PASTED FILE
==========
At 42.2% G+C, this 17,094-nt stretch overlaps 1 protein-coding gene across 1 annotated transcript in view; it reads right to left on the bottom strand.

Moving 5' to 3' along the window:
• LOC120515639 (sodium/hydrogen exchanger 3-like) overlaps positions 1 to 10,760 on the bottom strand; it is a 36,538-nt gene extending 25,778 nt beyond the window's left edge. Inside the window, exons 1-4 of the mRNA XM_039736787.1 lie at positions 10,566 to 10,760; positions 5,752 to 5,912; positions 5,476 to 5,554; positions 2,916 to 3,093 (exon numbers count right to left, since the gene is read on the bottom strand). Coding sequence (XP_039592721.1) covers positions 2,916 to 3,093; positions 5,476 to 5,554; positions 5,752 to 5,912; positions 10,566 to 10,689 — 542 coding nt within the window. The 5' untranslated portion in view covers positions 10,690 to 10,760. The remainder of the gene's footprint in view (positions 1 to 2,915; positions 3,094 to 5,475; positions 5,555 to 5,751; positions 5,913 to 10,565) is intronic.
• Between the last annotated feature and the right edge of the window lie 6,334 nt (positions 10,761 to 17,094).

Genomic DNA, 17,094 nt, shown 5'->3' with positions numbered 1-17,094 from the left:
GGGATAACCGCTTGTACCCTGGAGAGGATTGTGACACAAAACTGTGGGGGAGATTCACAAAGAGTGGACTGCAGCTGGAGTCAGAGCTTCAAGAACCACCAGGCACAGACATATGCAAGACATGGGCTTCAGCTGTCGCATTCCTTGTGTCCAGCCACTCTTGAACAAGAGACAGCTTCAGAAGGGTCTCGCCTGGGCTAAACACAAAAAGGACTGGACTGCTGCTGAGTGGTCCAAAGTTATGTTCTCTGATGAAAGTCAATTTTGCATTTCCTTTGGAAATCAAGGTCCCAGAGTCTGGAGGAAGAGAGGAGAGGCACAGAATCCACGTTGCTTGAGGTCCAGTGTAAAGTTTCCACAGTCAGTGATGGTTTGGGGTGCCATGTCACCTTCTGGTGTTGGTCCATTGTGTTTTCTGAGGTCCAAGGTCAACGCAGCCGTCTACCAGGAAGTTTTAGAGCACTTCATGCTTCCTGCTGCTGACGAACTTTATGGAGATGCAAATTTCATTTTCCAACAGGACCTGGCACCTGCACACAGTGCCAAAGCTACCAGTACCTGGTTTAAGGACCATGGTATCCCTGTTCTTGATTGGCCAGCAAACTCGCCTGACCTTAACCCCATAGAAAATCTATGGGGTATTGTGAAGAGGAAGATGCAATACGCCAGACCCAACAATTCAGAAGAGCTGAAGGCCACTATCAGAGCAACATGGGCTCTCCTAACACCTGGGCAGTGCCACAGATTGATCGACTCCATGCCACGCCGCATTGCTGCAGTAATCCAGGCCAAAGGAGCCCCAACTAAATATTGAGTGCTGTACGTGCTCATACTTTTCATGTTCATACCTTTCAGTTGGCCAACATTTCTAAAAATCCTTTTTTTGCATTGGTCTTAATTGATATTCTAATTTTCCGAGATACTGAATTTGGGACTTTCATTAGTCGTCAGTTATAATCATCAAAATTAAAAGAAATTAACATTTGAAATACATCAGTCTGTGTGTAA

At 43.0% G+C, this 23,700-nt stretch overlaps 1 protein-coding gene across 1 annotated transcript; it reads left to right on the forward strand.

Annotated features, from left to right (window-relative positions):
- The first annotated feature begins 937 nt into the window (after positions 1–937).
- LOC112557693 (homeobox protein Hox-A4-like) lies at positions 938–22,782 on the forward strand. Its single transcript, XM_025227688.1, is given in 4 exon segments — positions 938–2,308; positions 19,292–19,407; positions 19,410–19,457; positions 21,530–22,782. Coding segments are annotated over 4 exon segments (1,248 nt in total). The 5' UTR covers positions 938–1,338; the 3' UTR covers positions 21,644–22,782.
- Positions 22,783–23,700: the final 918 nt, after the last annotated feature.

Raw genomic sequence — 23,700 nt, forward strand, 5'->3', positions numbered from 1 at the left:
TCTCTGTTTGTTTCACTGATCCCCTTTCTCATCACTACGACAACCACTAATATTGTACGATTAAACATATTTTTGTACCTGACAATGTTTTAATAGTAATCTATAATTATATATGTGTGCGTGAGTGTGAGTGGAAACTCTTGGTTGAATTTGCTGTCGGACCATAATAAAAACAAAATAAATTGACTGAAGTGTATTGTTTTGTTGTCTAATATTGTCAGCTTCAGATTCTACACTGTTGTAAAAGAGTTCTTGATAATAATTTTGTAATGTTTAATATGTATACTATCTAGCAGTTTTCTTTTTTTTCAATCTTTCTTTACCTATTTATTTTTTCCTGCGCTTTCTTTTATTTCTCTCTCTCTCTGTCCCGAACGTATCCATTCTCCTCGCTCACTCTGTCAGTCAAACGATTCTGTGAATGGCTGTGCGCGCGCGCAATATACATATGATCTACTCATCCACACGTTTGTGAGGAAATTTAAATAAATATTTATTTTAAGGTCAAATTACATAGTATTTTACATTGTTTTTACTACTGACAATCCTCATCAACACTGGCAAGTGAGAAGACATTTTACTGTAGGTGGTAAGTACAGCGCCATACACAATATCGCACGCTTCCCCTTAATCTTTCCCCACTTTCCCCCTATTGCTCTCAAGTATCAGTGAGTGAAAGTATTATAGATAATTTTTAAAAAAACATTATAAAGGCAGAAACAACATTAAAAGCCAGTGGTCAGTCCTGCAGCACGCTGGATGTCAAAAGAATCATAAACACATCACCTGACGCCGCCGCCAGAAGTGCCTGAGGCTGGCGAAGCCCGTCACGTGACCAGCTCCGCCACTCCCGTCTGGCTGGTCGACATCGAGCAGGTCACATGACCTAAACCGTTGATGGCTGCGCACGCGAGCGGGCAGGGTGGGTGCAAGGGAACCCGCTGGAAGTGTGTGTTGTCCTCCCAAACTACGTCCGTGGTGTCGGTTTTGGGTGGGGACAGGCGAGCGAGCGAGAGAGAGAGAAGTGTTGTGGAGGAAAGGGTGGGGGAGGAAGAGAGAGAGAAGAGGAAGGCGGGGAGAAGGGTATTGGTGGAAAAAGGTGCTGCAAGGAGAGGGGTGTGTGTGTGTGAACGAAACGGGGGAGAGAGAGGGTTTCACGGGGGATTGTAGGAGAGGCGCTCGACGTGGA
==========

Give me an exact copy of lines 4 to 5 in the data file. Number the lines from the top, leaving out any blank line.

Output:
• Between the last annotated feature and the right edge of the window lie 6,334 nt (positions 10,761 to 17,094).

Genomic DNA, 17,094 nt, shown 5'->3' with positions numbered 1-17,094 from the left: